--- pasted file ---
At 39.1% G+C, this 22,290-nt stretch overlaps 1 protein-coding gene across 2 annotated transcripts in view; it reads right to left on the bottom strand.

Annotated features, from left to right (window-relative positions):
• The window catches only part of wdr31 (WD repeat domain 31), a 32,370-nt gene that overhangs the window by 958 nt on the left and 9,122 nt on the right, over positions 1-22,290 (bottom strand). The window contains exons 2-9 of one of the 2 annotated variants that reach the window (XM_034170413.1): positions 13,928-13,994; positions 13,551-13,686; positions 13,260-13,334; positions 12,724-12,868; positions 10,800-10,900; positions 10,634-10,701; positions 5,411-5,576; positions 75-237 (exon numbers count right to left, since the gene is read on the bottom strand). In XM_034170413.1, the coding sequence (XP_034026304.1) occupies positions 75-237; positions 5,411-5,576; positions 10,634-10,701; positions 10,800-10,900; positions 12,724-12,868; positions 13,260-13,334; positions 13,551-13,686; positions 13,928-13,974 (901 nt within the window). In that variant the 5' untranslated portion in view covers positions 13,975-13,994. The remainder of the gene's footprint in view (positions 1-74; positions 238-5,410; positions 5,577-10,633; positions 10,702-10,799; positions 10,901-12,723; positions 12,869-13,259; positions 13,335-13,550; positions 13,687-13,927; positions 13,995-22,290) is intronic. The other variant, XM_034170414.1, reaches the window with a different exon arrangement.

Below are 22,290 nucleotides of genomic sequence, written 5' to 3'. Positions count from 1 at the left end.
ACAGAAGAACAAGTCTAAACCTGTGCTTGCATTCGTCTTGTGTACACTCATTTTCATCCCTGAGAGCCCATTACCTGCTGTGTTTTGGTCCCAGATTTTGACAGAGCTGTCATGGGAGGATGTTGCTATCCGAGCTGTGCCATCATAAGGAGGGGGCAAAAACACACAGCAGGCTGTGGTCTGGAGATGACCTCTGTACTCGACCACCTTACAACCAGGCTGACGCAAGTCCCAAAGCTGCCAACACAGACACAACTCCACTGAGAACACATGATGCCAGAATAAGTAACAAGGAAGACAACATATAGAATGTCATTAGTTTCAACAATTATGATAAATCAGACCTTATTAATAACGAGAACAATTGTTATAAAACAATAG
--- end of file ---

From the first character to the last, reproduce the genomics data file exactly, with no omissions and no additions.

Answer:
At 39.1% G+C, this 22,290-nt stretch overlaps 1 protein-coding gene across 2 annotated transcripts in view; it reads right to left on the bottom strand.

Annotated features, from left to right (window-relative positions):
• The window catches only part of wdr31 (WD repeat domain 31), a 32,370-nt gene that overhangs the window by 958 nt on the left and 9,122 nt on the right, over positions 1-22,290 (bottom strand). The window contains exons 2-9 of one of the 2 annotated variants that reach the window (XM_034170413.1): positions 13,928-13,994; positions 13,551-13,686; positions 13,260-13,334; positions 12,724-12,868; positions 10,800-10,900; positions 10,634-10,701; positions 5,411-5,576; positions 75-237 (exon numbers count right to left, since the gene is read on the bottom strand). In XM_034170413.1, the coding sequence (XP_034026304.1) occupies positions 75-237; positions 5,411-5,576; positions 10,634-10,701; positions 10,800-10,900; positions 12,724-12,868; positions 13,260-13,334; positions 13,551-13,686; positions 13,928-13,974 (901 nt within the window). In that variant the 5' untranslated portion in view covers positions 13,975-13,994. The remainder of the gene's footprint in view (positions 1-74; positions 238-5,410; positions 5,577-10,633; positions 10,702-10,799; positions 10,901-12,723; positions 12,869-13,259; positions 13,335-13,550; positions 13,687-13,927; positions 13,995-22,290) is intronic. The other variant, XM_034170414.1, reaches the window with a different exon arrangement.

Below are 22,290 nucleotides of genomic sequence, written 5' to 3'. Positions count from 1 at the left end.
ACAGAAGAACAAGTCTAAACCTGTGCTTGCATTCGTCTTGTGTACACTCATTTTCATCCCTGAGAGCCCATTACCTGCTGTGTTTTGGTCCCAGATTTTGACAGAGCTGTCATGGGAGGATGTTGCTATCCGAGCTGTGCCATCATAAGGAGGGGGCAAAAACACACAGCAGGCTGTGGTCTGGAGATGACCTCTGTACTCGACCACCTTACAACCAGGCTGACGCAAGTCCCAAAGCTGCCAACACAGACACAACTCCACTGAGAACACATGATGCCAGAATAAGTAACAAGGAAGACAACATATAGAATGTCATTAGTTTCAACAATTATGATAAATCAGACCTTATTAATAACGAGAACAATTGTTATAAAACAATAG